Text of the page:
Paul Russell


Paul Russell

Chapter Ten: Epilogue Should you make the trek to Cayo Espanto? If you are blessed with time to spare, flush with cash and see more coming in at an ever-increasing pace, most certainly you should. Money is less valuable to those who have more of it so its potential squandering is of less consequence. If you wish to shun other humans and be, as the ancient actress vamps, “I vant to be alone,” come here. If you desire over-the-top romantic dinners for two set in a secluded and amazingly romantic spot, this is a wonderful choice. If you are merely well off, I would send you elsewhere. Las Ventanas in Cabo comes to mind; so does our annual spot at Novaispania at Cabo’s Pueblo Bonito Sunset Beach. You could get a four-bedroom house at Novaispania for ... read more

Chapter 9: Getaway Day I am up early while my love slumbers on. The coffee pot comes to life as do I at this quietest time of the day. I do love early morning with no sounds: No TV, radio, traffic; nothing but ambient noise similar to what might have been decades or even longer ago. There is no escaping the hum of the refrigerator or the low rumble of the circulating HVAC fan but those things are less here because there are fewer of those devices nearby. Cayo Espanto is at its best in the earliest part of the day. There is the sound of this morning’s ripples on the shore, palm fronds rubbing against each other in the breeze and, most pronounced, the morning birds announcing the news of the day to their fellows. ... read more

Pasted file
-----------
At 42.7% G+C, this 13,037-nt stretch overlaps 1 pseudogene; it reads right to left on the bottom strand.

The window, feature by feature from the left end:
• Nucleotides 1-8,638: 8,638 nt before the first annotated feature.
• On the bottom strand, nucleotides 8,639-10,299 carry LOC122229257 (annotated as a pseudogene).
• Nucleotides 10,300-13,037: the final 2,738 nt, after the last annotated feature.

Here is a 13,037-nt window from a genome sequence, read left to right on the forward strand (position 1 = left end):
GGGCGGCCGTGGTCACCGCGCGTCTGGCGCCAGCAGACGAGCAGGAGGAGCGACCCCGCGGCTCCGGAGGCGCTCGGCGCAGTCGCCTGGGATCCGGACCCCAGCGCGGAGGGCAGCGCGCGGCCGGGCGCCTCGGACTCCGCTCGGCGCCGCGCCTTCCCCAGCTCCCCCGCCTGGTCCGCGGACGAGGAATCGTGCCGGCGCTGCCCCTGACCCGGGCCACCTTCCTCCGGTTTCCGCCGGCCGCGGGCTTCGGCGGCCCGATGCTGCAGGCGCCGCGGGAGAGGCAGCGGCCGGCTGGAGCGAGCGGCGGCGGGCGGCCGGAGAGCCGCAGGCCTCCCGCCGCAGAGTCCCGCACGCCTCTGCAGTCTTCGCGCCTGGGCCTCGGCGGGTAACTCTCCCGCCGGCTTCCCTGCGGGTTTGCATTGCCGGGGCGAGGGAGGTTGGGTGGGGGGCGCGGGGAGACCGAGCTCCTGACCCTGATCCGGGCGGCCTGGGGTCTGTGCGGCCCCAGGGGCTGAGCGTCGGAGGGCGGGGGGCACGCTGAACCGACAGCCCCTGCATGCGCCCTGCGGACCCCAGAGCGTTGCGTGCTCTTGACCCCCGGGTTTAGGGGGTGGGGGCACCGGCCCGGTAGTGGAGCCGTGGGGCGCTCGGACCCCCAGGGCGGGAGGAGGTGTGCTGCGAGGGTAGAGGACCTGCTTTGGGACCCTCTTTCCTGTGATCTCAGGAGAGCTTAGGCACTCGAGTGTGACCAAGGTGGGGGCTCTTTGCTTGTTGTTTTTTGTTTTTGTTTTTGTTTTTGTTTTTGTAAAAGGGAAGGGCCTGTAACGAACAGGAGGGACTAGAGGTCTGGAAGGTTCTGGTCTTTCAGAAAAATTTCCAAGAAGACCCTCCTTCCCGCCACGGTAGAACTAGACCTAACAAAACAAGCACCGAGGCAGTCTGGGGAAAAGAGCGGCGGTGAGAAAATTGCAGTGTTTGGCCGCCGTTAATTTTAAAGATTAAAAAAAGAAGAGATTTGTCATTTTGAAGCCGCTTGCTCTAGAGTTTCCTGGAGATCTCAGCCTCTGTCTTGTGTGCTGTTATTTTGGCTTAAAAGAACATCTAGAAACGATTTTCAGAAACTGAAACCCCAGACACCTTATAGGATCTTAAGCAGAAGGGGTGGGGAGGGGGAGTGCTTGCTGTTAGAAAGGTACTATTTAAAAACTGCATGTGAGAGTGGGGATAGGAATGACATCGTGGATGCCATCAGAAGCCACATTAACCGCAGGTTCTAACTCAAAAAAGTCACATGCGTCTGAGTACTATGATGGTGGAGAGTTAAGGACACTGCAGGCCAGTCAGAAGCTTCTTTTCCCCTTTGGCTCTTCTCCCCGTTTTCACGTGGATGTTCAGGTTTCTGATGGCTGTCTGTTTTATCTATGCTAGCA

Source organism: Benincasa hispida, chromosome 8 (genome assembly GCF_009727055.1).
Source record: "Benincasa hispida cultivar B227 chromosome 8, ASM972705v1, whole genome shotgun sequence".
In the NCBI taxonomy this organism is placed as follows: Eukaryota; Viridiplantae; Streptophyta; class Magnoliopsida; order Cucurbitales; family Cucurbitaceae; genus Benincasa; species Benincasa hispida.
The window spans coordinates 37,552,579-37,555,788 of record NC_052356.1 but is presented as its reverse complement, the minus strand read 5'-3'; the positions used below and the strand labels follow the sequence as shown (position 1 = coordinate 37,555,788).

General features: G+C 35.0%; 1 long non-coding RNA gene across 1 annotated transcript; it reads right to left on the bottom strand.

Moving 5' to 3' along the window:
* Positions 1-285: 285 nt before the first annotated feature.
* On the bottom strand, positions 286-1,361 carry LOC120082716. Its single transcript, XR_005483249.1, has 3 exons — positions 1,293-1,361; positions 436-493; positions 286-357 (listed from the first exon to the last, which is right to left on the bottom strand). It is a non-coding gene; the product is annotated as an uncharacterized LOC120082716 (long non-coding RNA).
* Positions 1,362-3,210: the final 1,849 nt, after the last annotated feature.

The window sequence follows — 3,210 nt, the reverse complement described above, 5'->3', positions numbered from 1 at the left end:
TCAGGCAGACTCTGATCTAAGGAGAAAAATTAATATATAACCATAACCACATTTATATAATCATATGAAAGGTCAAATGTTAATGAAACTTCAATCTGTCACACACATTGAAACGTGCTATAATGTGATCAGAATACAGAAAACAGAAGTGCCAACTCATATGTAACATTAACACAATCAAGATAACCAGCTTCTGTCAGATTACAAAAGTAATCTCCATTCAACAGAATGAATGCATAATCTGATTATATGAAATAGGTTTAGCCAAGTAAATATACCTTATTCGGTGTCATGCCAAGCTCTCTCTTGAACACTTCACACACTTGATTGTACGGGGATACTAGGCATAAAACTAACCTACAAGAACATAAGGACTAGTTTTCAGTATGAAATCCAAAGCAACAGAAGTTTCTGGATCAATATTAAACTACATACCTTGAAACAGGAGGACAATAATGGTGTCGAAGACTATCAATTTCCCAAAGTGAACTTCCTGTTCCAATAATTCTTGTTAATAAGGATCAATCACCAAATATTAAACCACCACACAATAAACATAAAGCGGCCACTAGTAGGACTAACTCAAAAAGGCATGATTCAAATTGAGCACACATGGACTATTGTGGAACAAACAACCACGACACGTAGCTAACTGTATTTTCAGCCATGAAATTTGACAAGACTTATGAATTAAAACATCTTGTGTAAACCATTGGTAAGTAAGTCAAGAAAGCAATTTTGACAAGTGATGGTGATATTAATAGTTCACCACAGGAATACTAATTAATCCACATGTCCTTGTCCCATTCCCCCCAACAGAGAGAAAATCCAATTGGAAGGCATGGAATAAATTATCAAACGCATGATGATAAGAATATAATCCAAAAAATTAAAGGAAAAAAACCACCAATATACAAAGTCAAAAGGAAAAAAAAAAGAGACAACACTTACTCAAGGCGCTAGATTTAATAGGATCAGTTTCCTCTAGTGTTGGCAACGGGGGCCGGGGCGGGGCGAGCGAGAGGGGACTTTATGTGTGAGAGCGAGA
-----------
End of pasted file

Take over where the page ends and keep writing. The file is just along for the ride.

Maya Tails

Chapter 8: Stormy Weather Dinner was, as it has been every evening, superb. The table is set beautifully in an amazing environment: beneath palm trees on sand decorated via rake or stick with symbols, our initials and a warm “Welcome.” There is a soup course, an appetizer, a main course and dessert; always too much and always quite good. Our final bottle of Kim Crawford goes down easily. Earth has one moon, Mars has two and this night Cayo Espanto has three: one full from the heavens above and two full from Casa Ventanas to our left which, now that there is something to see, somehow seems more visible than I had noticed before. It is the only accommodation thrust out on the water so it is more visible to its neighbors as our neighbors are ... read more